The great thing about self-publishing is that there is no one telling you what you have to do with your book. You can write in whatever genre you like, include whatever type of character you want, and write in any style you prefer.
Don’t want to have any chapters at all in your book? No problem. Want to use a lot of very short chapters? That’s fine. Want to write your book entirely in verse, like some of the ancient Greek epics? Go ahead.
But like with everything, that freedom comes with a price. It’s easy to fall into traps that you might not be aware of. And one of the biggest we see is the front matter trap for ebooks.
What am I talking about? What I mean is the mistake of putting too much text before the actual content of your book.
Why too much front matter can be a problem
Having a lot of front matter can cause problems because when ebook retailer sites (like Amazon) offer the reader a chance to see a sample of your book, they only give the reader the first X% of your book (usually 10%).
With a sample, you want the reader to read enough of your book that they get hooked, and when they get to the end of the sample they immediately buy your book so they can keep reading. If you put a lot of material in the front of your book, all that extra material takes up space in the sample, reducing how much of your actual book the reader gets to see (and reducing the chance of hooking them).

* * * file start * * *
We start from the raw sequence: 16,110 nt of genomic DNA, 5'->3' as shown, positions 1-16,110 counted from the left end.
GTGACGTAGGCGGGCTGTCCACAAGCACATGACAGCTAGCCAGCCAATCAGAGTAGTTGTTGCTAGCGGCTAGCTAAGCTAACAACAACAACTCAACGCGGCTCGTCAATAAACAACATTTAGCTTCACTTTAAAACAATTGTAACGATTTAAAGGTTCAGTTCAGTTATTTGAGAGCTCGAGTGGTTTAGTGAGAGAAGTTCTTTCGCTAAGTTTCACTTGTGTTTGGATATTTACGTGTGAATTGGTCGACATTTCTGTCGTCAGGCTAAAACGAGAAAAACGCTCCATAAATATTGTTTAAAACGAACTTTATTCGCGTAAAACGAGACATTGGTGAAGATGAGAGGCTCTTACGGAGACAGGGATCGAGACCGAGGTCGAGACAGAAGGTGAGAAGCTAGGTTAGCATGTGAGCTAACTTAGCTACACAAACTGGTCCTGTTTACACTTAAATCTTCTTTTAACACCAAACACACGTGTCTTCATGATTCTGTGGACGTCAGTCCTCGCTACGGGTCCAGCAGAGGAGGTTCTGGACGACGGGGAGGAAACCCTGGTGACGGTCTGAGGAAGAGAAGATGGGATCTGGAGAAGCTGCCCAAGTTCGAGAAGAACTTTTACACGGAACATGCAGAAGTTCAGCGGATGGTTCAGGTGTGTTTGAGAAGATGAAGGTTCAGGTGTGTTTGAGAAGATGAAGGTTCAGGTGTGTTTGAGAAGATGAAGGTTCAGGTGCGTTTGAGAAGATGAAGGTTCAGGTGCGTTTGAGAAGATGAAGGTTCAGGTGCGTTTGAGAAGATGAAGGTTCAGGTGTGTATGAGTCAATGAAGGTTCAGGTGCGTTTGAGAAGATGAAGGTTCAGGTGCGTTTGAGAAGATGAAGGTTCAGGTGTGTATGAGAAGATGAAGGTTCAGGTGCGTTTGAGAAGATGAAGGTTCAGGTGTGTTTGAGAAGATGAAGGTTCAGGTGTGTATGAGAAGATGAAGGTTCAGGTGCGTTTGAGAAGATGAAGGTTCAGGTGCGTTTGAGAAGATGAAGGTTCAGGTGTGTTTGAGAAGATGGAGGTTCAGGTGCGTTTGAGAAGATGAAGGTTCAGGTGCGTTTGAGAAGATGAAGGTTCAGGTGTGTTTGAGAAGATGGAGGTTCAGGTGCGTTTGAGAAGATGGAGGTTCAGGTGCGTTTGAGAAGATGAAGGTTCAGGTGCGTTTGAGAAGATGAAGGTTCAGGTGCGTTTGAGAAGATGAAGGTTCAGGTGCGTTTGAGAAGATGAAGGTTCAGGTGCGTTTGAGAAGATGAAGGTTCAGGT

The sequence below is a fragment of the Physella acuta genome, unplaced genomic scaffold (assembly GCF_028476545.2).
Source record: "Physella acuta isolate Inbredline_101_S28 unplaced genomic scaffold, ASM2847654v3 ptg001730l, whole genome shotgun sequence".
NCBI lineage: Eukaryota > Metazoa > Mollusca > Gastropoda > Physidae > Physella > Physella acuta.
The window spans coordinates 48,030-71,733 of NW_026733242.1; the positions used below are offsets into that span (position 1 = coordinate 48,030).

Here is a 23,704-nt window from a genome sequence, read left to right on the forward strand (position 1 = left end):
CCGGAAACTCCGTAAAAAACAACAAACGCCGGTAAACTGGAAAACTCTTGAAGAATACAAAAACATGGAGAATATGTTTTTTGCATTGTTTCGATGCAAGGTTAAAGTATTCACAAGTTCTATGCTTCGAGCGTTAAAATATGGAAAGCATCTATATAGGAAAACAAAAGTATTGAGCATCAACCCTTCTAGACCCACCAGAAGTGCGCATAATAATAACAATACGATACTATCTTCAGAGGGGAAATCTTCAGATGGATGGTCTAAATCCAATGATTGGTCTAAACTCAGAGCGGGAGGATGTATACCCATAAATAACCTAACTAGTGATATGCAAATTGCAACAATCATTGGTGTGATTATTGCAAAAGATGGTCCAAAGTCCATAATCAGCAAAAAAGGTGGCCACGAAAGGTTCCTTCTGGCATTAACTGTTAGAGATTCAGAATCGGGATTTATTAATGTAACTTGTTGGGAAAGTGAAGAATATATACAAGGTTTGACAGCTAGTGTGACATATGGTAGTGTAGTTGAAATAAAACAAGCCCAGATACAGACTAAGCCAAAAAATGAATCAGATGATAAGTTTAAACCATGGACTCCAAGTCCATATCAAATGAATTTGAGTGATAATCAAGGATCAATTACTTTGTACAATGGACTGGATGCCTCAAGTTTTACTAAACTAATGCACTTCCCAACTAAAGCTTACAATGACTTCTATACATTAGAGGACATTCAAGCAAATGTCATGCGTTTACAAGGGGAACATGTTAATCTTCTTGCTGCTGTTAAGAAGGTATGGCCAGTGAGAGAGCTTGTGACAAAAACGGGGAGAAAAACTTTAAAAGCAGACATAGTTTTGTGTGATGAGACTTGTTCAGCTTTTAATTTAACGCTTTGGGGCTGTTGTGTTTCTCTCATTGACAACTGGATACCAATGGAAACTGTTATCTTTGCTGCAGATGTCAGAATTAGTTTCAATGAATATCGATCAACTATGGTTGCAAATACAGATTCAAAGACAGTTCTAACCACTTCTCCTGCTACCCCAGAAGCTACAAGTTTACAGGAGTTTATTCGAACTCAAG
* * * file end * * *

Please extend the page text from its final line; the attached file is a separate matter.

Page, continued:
Because the sample is a percentage of the total book, if your book is long (say 100k+ words), it’s probably not going to be a problem. But the shorter your book is, the less material you should put at the front.
Two things that don’t affect the sample size
There are two important things to clarify with the sample. Images might seem like they take up a lot of space in a book (eg: maps, a family tree, or just decoration), but when it comes to determining what is included in the sample, they actually count as only a few words. So keeping pictures at the front of the book is fine.